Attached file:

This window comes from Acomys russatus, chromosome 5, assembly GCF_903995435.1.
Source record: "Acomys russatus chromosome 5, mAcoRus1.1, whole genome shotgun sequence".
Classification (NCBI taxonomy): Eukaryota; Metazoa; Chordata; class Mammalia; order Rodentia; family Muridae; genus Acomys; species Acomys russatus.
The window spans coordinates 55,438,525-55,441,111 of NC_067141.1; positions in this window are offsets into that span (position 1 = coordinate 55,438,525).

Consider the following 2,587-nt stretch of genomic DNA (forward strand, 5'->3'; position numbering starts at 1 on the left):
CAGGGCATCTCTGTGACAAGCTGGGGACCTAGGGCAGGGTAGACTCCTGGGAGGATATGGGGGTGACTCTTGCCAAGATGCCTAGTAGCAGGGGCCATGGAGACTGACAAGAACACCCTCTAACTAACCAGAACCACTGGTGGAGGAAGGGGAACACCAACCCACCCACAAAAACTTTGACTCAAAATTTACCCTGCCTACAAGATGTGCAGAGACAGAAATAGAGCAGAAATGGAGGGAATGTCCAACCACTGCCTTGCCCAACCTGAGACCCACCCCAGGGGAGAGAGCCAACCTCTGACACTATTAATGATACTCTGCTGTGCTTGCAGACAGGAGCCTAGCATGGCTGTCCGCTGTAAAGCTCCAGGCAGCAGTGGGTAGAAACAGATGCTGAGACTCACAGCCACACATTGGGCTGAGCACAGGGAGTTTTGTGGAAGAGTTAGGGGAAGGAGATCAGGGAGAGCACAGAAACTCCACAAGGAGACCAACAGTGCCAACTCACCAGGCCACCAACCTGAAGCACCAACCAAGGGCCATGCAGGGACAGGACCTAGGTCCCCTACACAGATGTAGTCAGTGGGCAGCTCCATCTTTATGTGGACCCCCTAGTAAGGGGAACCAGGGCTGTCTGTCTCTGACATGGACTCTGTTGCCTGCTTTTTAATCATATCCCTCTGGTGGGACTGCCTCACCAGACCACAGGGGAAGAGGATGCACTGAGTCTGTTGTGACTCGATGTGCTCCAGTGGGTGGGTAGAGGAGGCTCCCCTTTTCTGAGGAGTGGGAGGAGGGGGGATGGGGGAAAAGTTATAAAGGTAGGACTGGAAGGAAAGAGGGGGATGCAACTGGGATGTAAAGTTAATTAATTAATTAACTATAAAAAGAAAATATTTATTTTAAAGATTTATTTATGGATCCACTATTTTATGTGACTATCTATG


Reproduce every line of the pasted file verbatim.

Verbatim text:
This window comes from Acomys russatus, chromosome 5, assembly GCF_903995435.1.
Source record: "Acomys russatus chromosome 5, mAcoRus1.1, whole genome shotgun sequence".
Classification (NCBI taxonomy): Eukaryota; Metazoa; Chordata; class Mammalia; order Rodentia; family Muridae; genus Acomys; species Acomys russatus.
The window spans coordinates 55,438,525-55,441,111 of NC_067141.1; positions in this window are offsets into that span (position 1 = coordinate 55,438,525).

Consider the following 2,587-nt stretch of genomic DNA (forward strand, 5'->3'; position numbering starts at 1 on the left):
CAGGGCATCTCTGTGACAAGCTGGGGACCTAGGGCAGGGTAGACTCCTGGGAGGATATGGGGGTGACTCTTGCCAAGATGCCTAGTAGCAGGGGCCATGGAGACTGACAAGAACACCCTCTAACTAACCAGAACCACTGGTGGAGGAAGGGGAACACCAACCCACCCACAAAAACTTTGACTCAAAATTTACCCTGCCTACAAGATGTGCAGAGACAGAAATAGAGCAGAAATGGAGGGAATGTCCAACCACTGCCTTGCCCAACCTGAGACCCACCCCAGGGGAGAGAGCCAACCTCTGACACTATTAATGATACTCTGCTGTGCTTGCAGACAGGAGCCTAGCATGGCTGTCCGCTGTAAAGCTCCAGGCAGCAGTGGGTAGAAACAGATGCTGAGACTCACAGCCACACATTGGGCTGAGCACAGGGAGTTTTGTGGAAGAGTTAGGGGAAGGAGATCAGGGAGAGCACAGAAACTCCACAAGGAGACCAACAGTGCCAACTCACCAGGCCACCAACCTGAAGCACCAACCAAGGGCCATGCAGGGACAGGACCTAGGTCCCCTACACAGATGTAGTCAGTGGGCAGCTCCATCTTTATGTGGACCCCCTAGTAAGGGGAACCAGGGCTGTCTGTCTCTGACATGGACTCTGTTGCCTGCTTTTTAATCATATCCCTCTGGTGGGACTGCCTCACCAGACCACAGGGGAAGAGGATGCACTGAGTCTGTTGTGACTCGATGTGCTCCAGTGGGTGGGTAGAGGAGGCTCCCCTTTTCTGAGGAGTGGGAGGAGGGGGGATGGGGGAAAAGTTATAAAGGTAGGACTGGAAGGAAAGAGGGGGATGCAACTGGGATGTAAAGTTAATTAATTAATTAACTATAAAAAGAAAATATTTATTTTAAAGATTTATTTATGGATCCACTATTTTATGTGACTATCTATG